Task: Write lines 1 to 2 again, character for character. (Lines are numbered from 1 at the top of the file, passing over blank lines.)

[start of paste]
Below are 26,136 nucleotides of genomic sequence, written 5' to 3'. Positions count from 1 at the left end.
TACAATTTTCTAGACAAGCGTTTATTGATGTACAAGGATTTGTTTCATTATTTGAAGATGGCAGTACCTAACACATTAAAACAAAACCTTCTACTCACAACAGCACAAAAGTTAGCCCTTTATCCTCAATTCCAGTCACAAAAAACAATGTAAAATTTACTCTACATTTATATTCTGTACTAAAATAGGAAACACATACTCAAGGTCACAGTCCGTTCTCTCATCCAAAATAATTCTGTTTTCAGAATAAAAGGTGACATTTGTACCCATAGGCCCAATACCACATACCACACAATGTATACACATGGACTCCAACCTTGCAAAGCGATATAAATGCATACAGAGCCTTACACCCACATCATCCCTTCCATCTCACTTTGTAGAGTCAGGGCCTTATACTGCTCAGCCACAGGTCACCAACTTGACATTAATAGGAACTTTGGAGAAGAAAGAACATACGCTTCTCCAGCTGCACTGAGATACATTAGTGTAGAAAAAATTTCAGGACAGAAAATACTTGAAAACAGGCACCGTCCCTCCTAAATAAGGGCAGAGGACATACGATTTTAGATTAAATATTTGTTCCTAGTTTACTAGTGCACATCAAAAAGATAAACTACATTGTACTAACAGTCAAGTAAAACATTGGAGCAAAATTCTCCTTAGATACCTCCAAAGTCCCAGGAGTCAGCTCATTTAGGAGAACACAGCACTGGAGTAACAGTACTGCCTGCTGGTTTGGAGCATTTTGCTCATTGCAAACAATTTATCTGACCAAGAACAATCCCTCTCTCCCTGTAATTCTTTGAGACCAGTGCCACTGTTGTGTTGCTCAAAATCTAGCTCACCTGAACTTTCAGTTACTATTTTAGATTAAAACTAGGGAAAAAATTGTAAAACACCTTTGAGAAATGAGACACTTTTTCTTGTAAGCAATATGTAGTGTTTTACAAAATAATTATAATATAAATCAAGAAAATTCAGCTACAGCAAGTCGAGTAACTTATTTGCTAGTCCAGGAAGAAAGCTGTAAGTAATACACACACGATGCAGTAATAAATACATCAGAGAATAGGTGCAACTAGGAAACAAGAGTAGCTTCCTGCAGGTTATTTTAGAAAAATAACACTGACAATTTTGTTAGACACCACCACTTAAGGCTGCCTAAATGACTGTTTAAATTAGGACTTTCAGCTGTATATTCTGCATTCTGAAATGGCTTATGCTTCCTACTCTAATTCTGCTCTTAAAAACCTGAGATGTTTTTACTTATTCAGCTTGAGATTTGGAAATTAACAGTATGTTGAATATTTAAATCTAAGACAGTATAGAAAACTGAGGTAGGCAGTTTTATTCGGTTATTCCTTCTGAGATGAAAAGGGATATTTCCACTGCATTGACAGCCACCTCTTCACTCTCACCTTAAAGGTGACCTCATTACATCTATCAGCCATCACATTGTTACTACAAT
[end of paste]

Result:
Below are 26,136 nucleotides of genomic sequence, written 5' to 3'. Positions count from 1 at the left end.
TACAATTTTCTAGACAAGCGTTTATTGATGTACAAGGATTTGTTTCATTATTTGAAGATGGCAGTACCTAACACATTAAAACAAAACCTTCTACTCACAACAGCACAAAAGTTAGCCCTTTATCCTCAATTCCAGTCACAAAAAACAATGTAAAATTTACTCTACATTTATATTCTGTACTAAAATAGGAAACACATACTCAAGGTCACAGTCCGTTCTCTCATCCAAAATAATTCTGTTTTCAGAATAAAAGGTGACATTTGTACCCATAGGCCCAATACCACATACCACACAATGTATACACATGGACTCCAACCTTGCAAAGCGATATAAATGCATACAGAGCCTTACACCCACATCATCCCTTCCATCTCACTTTGTAGAGTCAGGGCCTTATACTGCTCAGCCACAGGTCACCAACTTGACATTAATAGGAACTTTGGAGAAGAAAGAACATACGCTTCTCCAGCTGCACTGAGATACATTAGTGTAGAAAAAATTTCAGGACAGAAAATACTTGAAAACAGGCACCGTCCCTCCTAAATAAGGGCAGAGGACATACGATTTTAGATTAAATATTTGTTCCTAGTTTACTAGTGCACATCAAAAAGATAAACTACATTGTACTAACAGTCAAGTAAAACATTGGAGCAAAATTCTCCTTAGATACCTCCAAAGTCCCAGGAGTCAGCTCATTTAGGAGAACACAGCACTGGAGTAACAGTACTGCCTGCTGGTTTGGAGCATTTTGCTCATTGCAAACAATTTATCTGACCAAGAACAATCCCTCTCTCCCTGTAATTCTTTGAGACCAGTGCCACTGTTGTGTTGCTCAAAATCTAGCTCACCTGAACTTTCAGTTACTATTTTAGATTAAAACTAGGGAAAAAATTGTAAAACACCTTTGAGAAATGAGACACTTTTTCTTGTAAGCAATATGTAGTGTTTTACAAAATAATTATAATATAAATCAAGAAAATTCAGCTACAGCAAGTCGAGTAACTTATTTGCTAGTCCAGGAAGAAAGCTGTAAGTAATACACACACGATGCAGTAATAAATACATCAGAGAATAGGTGCAACTAGGAAACAAGAGTAGCTTCCTGCAGGTTATTTTAGAAAAATAACACTGACAATTTTGTTAGACACCACCACTTAAGGCTGCCTAAATGACTGTTTAAATTAGGACTTTCAGCTGTATATTCTGCATTCTGAAATGGCTTATGCTTCCTACTCTAATTCTGCTCTTAAAAACCTGAGATGTTTTTACTTATTCAGCTTGAGATTTGGAAATTAACAGTATGTTGAATATTTAAATCTAAGACAGTATAGAAAACTGAGGTAGGCAGTTTTATTCGGTTATTCCTTCTGAGATGAAAAGGGATATTTCCACTGCATTGACAGCCACCTCTTCACTCTCACCTTAAAGGTGACCTCATTACATCTATCAGCCATCACATTGTTACTACAAT